The New York metro area is served by no less than 3 major airports, together contributing a staggering 3300 flights to its airspace, each day! While Newark is in neighbouring New Jersey, both LaGuardia and JFK are located in the city’s largest borough, Queens. But little known to the hundreds of thousands of daily fliers, and to a majority of New Yorkers, is the fact that the city’s first airport was in fact in Brooklyn!
In the days when flights were few and far between, when passengers walked freely onto the tarmac to board their planes, and when security procedures – as we know them today – were non existent, ‘Building 1’ was sufficient enough to house the passenger terminal, airline offices and air traffic control for Floyd Bennett Field!
Along with ‘Building 1’, eight hangars were built to service some of the largest planes of the day. Today, while their exteriors remain untouched, hangars 5 through 8 have been re-purposed to house Aviator Sports, an arena and events centre!
In the late 20s, when the airfield was first proposed, most runways across the US were either grass or dirt. But the planners behind Floyd Bennett Field had bigger, better ideas! They built the country’s first concrete runways – 5 in all – electrically illuminated no less, to allow for night landings!
About a decade after the airfield opened, it began to lose its sheen to LaGuardia, which commenced operations in ’39, in neighbouring Queens. But not before Howard Hughes, Amelia Earhart, Roscoe Turner, Wiley Post and several other legendary aviators had used Floyd Bennett Field for their record setting endeavours!
For my part – after having biked up and down its many storied runways – I look back and imagine what it must have been like in its heyday!
Planes still fly into and out of Floyd Bennett Field today, albeit of a different kind – the model airplane variety!
The north end of Runway 1-19 hosts model airplane enthusiasts from the Pennsylvania Avenue Radio Control Society or PARCS, on most days in the week, with attendance – and model air traffic – reaching its peak on weekends!
Biking over to the south end of Runway 1-19, I spot an altogether different hobby – one that utilises the wind as its source of power but remains firmly rooted to the ground – land sailing!
Although commercial operations ceased at Floyd Bennett Field by 1941, the airfield found favour with the US Navy, which set up a Naval Air Station there. The Air Station was operated for three decades, and in the interim, the centre of all activity was ‘Hangar B’!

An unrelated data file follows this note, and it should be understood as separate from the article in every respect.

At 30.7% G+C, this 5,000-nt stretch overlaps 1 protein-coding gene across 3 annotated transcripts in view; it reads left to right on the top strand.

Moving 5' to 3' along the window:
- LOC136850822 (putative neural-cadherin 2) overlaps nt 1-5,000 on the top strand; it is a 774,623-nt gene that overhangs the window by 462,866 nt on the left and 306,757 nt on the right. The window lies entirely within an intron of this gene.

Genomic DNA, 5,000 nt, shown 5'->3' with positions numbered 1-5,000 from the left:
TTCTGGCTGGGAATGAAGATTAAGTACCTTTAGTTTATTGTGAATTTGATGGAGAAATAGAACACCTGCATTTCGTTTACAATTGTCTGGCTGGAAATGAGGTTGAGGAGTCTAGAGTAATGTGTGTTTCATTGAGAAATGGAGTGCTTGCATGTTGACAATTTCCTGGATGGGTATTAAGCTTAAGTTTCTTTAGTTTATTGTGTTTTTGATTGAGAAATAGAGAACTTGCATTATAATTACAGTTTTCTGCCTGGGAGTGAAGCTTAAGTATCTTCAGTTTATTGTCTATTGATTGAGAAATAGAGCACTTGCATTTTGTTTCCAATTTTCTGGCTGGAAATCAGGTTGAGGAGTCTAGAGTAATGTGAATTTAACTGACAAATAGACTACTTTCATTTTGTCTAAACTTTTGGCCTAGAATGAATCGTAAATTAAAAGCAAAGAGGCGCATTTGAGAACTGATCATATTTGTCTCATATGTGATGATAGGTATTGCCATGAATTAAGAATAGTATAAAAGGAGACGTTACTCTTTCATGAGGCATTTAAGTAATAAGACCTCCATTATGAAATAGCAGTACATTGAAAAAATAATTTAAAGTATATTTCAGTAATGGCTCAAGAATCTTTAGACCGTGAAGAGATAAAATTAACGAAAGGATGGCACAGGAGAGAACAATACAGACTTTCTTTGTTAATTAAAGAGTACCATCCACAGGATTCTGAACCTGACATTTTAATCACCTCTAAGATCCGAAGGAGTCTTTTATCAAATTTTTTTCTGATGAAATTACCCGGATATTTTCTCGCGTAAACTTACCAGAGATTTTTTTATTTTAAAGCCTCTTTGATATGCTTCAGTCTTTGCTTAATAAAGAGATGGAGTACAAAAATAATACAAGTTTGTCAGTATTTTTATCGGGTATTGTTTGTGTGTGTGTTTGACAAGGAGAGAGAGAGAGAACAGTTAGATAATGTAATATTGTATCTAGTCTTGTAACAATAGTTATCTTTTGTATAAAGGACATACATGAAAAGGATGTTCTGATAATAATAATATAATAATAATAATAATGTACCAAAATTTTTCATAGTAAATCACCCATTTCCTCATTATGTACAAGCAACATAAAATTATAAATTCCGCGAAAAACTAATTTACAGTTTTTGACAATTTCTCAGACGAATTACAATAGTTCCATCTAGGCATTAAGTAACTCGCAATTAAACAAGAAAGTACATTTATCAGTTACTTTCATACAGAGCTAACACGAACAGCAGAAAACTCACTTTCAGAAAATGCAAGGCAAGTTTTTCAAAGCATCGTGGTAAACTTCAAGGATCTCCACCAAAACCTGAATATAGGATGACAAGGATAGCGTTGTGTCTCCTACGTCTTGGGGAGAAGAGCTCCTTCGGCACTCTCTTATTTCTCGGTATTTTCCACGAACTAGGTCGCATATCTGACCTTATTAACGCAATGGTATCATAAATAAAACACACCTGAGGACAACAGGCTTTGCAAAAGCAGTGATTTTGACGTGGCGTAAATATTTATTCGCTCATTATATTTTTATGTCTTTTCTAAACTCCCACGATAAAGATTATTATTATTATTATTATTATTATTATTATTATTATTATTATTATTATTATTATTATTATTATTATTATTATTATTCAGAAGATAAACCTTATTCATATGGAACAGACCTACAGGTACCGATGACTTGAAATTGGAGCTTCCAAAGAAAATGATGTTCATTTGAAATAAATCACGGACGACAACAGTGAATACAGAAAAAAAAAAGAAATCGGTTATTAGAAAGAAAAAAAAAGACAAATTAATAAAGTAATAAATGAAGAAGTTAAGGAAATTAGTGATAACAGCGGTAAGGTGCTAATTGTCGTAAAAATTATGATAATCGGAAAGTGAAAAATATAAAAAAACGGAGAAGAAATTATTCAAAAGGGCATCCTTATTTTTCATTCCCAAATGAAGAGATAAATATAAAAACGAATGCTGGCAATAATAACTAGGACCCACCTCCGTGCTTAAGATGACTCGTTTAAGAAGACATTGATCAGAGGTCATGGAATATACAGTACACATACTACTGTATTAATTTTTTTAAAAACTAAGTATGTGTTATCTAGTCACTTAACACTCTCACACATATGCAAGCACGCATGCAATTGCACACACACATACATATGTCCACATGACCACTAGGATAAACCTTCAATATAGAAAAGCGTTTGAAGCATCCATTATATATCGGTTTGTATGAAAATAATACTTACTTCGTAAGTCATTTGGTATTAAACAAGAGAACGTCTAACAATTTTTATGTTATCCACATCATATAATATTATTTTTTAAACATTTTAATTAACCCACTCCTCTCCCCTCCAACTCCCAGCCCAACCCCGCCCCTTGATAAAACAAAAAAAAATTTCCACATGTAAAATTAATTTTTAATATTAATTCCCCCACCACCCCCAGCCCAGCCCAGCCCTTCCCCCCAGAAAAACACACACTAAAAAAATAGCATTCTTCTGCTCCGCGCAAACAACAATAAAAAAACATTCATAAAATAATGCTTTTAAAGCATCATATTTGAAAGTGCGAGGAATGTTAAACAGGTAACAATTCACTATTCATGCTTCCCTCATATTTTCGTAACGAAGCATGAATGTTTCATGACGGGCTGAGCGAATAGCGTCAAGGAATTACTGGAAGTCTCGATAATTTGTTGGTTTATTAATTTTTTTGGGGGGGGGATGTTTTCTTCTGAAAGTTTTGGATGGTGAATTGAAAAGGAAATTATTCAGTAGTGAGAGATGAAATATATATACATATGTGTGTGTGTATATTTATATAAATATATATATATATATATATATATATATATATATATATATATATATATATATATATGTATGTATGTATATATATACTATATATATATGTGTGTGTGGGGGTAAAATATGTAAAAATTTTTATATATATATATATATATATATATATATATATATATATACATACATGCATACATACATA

Today, ‘Hangar B’ houses over a dozen vintage aircraft, sourced from the US Navy, Marines, Coast Guard and the NYPD, some already restored, others in the process of being rehabilitated – all of them in the loving care of HARP (Historic Aircraft Restoration Project) volunteers!
I spend about an hour looking at the various fighter planes, amphibious craft and choppers and then make my way to the HARP workshop, where this sign catches my attention..
I can’t help but think how very applicable this is to the Indian scenario!
Floyd Bennett Field caters to more than just the aviation enthusiast and wind buggy rider – it boasts the city’s only campground, has plenty of hiking trails and several spots for fishing. During my exploration, I chance upon a couple of anglers trying their luck in Jamaica Bay. The midtown skyline peeks out from behind, reminding me that I’m still in NYC!
Built in an era that favoured the automobile, Floyd Bennett Field isn’t easily accessible by public transit, save for the Q35 bus. Your best bet is to drive there, or when the weather’s favourable, to bike!
On my ride back to the subway (the B,Q is the closest subway line), I decide to detour through the Manhattan Beach neighbourhood of south Brooklyn. Known for having some of the most diverse Jewish populations, including Sephardi (Iberian), Ashkenazi (German) and Russian Jews, it is also home to the eponymous beach, one of the smallest and most untouched in the city!
Manhattan Beach is bounded by Brighton Beach and Coney Island to the west, the Atlantic on its south and east, and the neighbourhood of Sheepshead Bay to the north. Sheepshead refers to a variety of fish that were once found in the waters of the bay.
While exotic marine life may be hard to come by in the bay today, Swans are in abundance on the water, a marina is visible in the distance and the promenade along Emmons Ave is lined with seafood restaurants – the makings of a New England fishing village, pretty much!
And this time, there’s not even a hint of the famed skyline to remind me where I am 😉
A full set of pics can be seen here.